Gain a Clearer Understanding of God’s Desires

Inherent in a New Year is reflection upon where one has been and a renewed sense of purpose (or a desire for a new purpose) in one’s life. This reflection should not stop at the personal level (resolving to eat healthier and stay in more regular contact with loved ones) but must extend to our ministries. As you ponder the state of your ministry and determine where it could head this coming year(s), we would highly encourage you to take advantage of this special series and walk through the five steps of developing vision for your ministry. Even if you already have a stated vision, it is helpful to retrace the steps of that process to give yourself an re-invigorated sense of purpose, direction, and passion for your ministry area in the coming year.

Gain a Clearer Understanding of God’s Desires

Today’s first step toward developing/refreshing your ministry vision is one that often goes overlooked because it is so assumed. Returning to the Author of Creation and the greatest redemption plan in history could revolutionize your personal approach to ministry and re-orient a floundering outreach. A fuller understanding of God’s purposes for the universal church will help you understand His purposes and desires for your church. Here are five ways to get a better understanding:

1.      Pray individually and corporately. Ask God to give direction and understanding as you work through the process of developing a vision for your church. Ask Him to reveal to you what He desires your church to do. Practice fasting or other spiritual disciplines as part of this process.

2.      Study the scriptures. Study passages of Scripture that reveal God’s purpose for the church. Study the key passages in the New Testament on the Church. Be sure to include the following:

Matthew 28.19-20

John 3.16

2 Corinthians 5.18-21

Ephesians 1.3-12

Ephesians 4.11-16

1 Timothy 2.4

3.      Synthesize the teaching of these passages and write a mission statement for your church. Remember, a mission statement differs from a vision statement.

Mission = the broad purpose for which any church exists (timeless and biblical; fits all churches)

Vision = a specific, detailed statement of the unique way that the mission will be accomplished by your church (local and situational, fits your church uniquely)

It should be timeless and biblical (i.e. actually arising out of the above texts and not just what you might think the text says somewhere…). This is a statement of what God wants churches to do. Your vision statement which you write later in the process will describe the unique way your church or ministry will fulfill this general mission statement. Other churches will have different vision statements as God leads them to accomplish His mission in situations different from yours. Each is valid as long as it is within the scriptural bounds of Christ’s mission for the church.

4.      Reflect. Spend some time quietly reflecting on what you have learned about God’s plan for the church. Ask God to direct your thoughts and sharpen your understanding. Throughout the process of developing the vision, ask yourself the question: “What is the most effective thing our church can do to accomplish this mission in area of ministry?”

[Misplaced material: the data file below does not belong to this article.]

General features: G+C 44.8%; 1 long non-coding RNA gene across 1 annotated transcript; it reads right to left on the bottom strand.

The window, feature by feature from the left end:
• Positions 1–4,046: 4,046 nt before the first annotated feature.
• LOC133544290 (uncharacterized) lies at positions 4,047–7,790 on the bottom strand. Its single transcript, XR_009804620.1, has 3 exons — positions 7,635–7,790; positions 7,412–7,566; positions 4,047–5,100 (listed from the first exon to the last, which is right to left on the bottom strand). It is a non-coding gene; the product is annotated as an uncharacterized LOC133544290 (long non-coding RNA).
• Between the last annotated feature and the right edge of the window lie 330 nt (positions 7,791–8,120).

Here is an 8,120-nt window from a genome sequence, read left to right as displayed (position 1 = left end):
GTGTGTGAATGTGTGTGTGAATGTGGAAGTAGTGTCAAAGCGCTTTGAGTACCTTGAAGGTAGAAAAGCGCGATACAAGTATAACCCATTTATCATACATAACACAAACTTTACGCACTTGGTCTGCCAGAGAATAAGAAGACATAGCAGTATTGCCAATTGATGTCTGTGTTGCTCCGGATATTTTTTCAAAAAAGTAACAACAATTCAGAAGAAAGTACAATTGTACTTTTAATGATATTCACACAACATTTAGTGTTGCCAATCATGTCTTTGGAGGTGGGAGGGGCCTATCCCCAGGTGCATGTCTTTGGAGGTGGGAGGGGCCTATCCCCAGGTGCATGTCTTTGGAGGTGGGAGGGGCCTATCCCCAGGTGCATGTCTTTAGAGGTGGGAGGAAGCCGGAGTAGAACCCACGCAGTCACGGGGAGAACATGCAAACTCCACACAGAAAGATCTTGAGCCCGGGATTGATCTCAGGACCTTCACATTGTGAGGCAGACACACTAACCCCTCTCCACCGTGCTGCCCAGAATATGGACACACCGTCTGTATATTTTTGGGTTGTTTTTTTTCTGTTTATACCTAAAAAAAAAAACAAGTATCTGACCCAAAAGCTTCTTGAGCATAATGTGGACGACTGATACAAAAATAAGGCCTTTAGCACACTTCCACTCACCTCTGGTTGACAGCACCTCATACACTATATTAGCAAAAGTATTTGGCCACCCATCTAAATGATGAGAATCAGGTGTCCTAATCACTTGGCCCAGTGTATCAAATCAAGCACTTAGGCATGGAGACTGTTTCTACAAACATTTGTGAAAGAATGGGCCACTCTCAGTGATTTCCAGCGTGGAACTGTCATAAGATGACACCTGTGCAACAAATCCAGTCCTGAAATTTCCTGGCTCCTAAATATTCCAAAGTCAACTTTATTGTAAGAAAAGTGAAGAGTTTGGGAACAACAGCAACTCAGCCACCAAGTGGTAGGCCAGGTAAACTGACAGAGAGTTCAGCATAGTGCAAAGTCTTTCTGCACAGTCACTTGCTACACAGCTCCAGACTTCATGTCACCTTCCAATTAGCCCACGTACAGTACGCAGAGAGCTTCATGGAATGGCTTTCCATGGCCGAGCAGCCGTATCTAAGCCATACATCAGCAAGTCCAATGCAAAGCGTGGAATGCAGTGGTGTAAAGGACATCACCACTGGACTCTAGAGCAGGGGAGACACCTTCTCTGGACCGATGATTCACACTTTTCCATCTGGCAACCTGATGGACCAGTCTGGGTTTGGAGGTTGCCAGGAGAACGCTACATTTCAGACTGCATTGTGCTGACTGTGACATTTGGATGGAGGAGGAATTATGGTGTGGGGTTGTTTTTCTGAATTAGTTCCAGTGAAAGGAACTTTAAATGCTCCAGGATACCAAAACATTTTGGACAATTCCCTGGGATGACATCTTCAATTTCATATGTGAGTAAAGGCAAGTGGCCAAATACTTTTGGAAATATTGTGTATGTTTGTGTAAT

5.      Seek Wise Counsel. Talk with mature believers in other churches about the mission and vision of their church. Seek out wise members of your own congregation and ask for their counsel about the vision of your church.

This is just the beginning! When considering the direction of our ministries, the most obvious (yet overlooked) beginning is in God’s desired direction for His people. However our individual and corporate abilities along with the actual needs in our communities will help refine that general direction. Be sure to check out steps 2-5 to refresh your ministry vision in this new year.

This is based on a portion of Andrew Seidel’s work Charting A Bold Course: Training Leaders for 21st Century Ministry. For more information on this title and for many other leadership resources, visit our Resource Center today!

About the Contributors

Andrew Seidel

Andrew B. Seidel

Dr. Andrew B. Seidel served as executive director of the Hendricks Center at Dallas Seminary for fifteen years, which provides leadership training and development for seminary students as well as ministry and business leaders. A graduate of West Point and a colonel in the U.S. Army, Dr. Seidel was senior pastor at Grace Bible Church in College Station, Texas, for fourteen years. He left the pastorate to provide leadership training for pastors on the mission field in Eastern Europe and the former Soviet Union. Today he continues to work in Russia, Eastern Europe, and Central Asia with Entrust (formerly BEE International). The author of Charting a Bold Course; Training Leaders for 21st Century Ministry, Dr. Seidel and his wife Gail Norris Seidel have been married for more than fifty years and have two married children and six grandchildren.